New Year, New Coffee! (Is that a thing? We're making it a thing.) – Red Eye Bistro
New Year, New Coffee! (Is that a thing? We're making it a thing.)

Coffee, Coffee Education, Roasted in Tennessee -

New Year, New Coffee! (Is that a thing? We're making it a thing.)

WE MADE IT! The old year has ended, and we have taken the first breaths of a new year. I know, I know, it's only the matter of a few hours, but the first day of a new calendar year feels different. It feels new. It feels hopeful. It feels like I need a cup of coffee. Out with the old, in with the...

Wait a minute. How do you find a new coffee that's, well, actually tasty? You could pick one at random off the grocery shelf like I used to: "Ooo, that red bag on sale looks interesting!" (Spoiler: it was not interesting. It was stale. That's why it was on sale.) You could hop on your favorite search engine and grab a 5 pound bag of something that comes with prime shipping. If it's good, hallelujah! Coffee for weeks! If not... time to scroll Pinterest for "ways to reuse coffee." I recommend pouring the beans in a glass jar and sticking a candle in the top. You're welcome. But I digress. Back to finding good, fresh coffee that doesn't have a promising future in home decor. 

Starting next week, I will be introducing you to a new roast every week. All the coffee you find at Red Eye Bistro has been carefully curated (tasted and critiqued by actual coffee-loving humans) from small roasters in Tennessee.

Why small roasters? 

1. Quality.

Small roasters generally buy smaller lots of higher quality coffee. They can be very selective about what they get, when, from where, and how it's processed (more on all those variables in later posts). They also tend to have a more direct sales path, meaning less time between grower, roaster, and your mug. This means...

2. Freshness.

Not only do small roasters have the opportunity to shorten that time frame between farm and table, er, mug, in general, they can also get beans from their roastery to us coffee drinkers in short order. For many roasters, they ship their beans to customers with 3 days of roasting. Some ship next day or even the day of.

How does that compare to your average grocery store brand? Next time you scan the shelves on the coffee/tea/pasta aisle, notice the date a few bags of coffee. More often than not, you'll see a "sell by" or "best used by" date, not a "roasted on" date. That date may be about 3 months out from the day the bag hits the shelf. So? Does that really matter?

Coffee nerd moment. To be fair, how much it matters depends on what you're after. If your goal is a cheap bag of caffeine juice, you're better off buying whatever is on the weekly special. But if you're after flavorful coffee, freshness is going to matter. Coffee experts argue on the ideal time length between roasting and consuming coffee, but the general consensus is that between 2-9 days is ideal. Interestingly, that window of ideal tastiness stretches longer for lighter roasts, up to a month.

Regardless of roast level, ground beans lose flavor much more quickly than whole bean. For the best flavor, always grind beans right before brewing your coffee. 

3. Community.

This final reason is huge for me personally and for Red Eye Bistro as a business. If you've followed us for any length of time, you may have seen the series we did on social media in 2019, just as the pandemic was shutting down businesses en masse for the first time. We spent a month featuring roasters, highlighting what they do so well, and telling our followers ways to help them make it through the economic hardship that came with the public health crisis. Why?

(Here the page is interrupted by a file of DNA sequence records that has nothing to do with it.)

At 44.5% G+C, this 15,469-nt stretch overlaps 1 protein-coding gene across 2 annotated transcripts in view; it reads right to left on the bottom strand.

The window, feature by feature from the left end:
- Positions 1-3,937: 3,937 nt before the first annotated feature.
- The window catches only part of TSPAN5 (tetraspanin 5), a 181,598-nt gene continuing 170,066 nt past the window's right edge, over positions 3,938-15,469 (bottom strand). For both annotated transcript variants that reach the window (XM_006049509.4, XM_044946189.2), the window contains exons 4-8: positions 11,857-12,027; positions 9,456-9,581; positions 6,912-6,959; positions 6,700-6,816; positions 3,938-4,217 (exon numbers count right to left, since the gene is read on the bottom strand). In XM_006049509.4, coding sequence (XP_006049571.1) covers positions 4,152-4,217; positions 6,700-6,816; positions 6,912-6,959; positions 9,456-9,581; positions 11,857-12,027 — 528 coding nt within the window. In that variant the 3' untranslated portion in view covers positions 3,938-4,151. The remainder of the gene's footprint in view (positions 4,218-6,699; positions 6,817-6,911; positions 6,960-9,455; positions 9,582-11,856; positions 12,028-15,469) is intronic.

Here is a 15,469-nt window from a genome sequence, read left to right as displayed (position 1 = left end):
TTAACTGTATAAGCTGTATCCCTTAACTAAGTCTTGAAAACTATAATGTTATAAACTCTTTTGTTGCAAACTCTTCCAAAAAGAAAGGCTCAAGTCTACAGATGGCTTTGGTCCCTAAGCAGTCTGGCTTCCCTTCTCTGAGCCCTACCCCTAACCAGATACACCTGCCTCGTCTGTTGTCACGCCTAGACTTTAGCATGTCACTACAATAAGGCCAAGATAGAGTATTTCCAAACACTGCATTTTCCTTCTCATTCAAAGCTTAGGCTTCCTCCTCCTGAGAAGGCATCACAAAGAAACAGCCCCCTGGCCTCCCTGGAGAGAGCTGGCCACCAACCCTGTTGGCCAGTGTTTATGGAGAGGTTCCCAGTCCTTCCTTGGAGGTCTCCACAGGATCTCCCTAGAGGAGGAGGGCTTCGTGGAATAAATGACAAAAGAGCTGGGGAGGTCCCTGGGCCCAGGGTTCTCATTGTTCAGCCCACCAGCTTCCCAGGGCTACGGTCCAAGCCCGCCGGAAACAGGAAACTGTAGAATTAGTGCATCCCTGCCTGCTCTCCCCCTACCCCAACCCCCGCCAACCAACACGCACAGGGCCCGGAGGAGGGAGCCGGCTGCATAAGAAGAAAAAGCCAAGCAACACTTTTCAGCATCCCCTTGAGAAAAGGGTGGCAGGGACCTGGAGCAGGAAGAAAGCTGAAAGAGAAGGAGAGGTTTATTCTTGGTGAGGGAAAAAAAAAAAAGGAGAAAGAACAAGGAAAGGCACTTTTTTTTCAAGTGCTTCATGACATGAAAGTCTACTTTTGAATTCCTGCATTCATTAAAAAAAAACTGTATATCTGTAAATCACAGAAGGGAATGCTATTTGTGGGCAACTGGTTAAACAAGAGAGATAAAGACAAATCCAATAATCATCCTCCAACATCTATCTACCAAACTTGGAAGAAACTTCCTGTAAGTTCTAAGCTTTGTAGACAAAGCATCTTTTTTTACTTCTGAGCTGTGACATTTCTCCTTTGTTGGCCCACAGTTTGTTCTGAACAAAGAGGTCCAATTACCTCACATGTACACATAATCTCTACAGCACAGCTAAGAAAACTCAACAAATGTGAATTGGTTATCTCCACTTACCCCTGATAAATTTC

On a statistical level, when small businesses thrive, the economy thrives. For our favorite local businesses to survive and be the catalyst in economic recovery, we need to be intentionally patronizing them however we can. Helping small businesses helps us all. One could even argue it is our patriotic duty. 

But that excuse is sterile and impersonal, true though it may be. Yes, we can support small businesses in the interest of economic recovery, but really, this is relational. What we all tend to love about small businesses is how they make us feel seen and heard. Whether they know us by name or not, they make us feel like they do. These are our neighbors. This is their livelihood. A $30 sale is a tank of gas in their car. Buying gift cards or subscription plan as a gift to a friend allows that business the confidence that they'll make payroll next month and won't have to lay off (more) employees. As world events have kept us reeling the last year, it's easy to feel overwhelmed. "So much is going wrong, and I'm just one person. What can I possibly do?" For Red Eye Bistro, one thing we can do to make a positive impact is to support our small business neighbors by using them as our roasters and vendors as often as possible. When you buy from us, you're supporting them also. 

Back to that question of where to find new coffee. I will be highlighting a roast a week for the next several weeks, telling you all the juicy, mouthwatering details. If what I describe sounds like a coffee you MUST try (I'm betting it will), you'll be able to find it on Red Eye Bistro's shop. If you're impatient and need coffee now, you can hop over to the shop and start exploring for yourself. All the coffees you see there are from small roasters in Tennessee, shipping soon after roasting for optimal freshness. 

One last thing: if you're keen on jumping down the rabbit hole of coffee from small roasters, there's a highlight reel titled #WhatsInYourMug on @RedEyeBistro's Instagram page. You'll see the names of dozens of roasters and roasts from across Tennessee, and one from California. 

New year, new coffee! So, what's in your mug?


 Amy, Founder of Red Eye Bistro

White mug of coffee on white table with gold confetti

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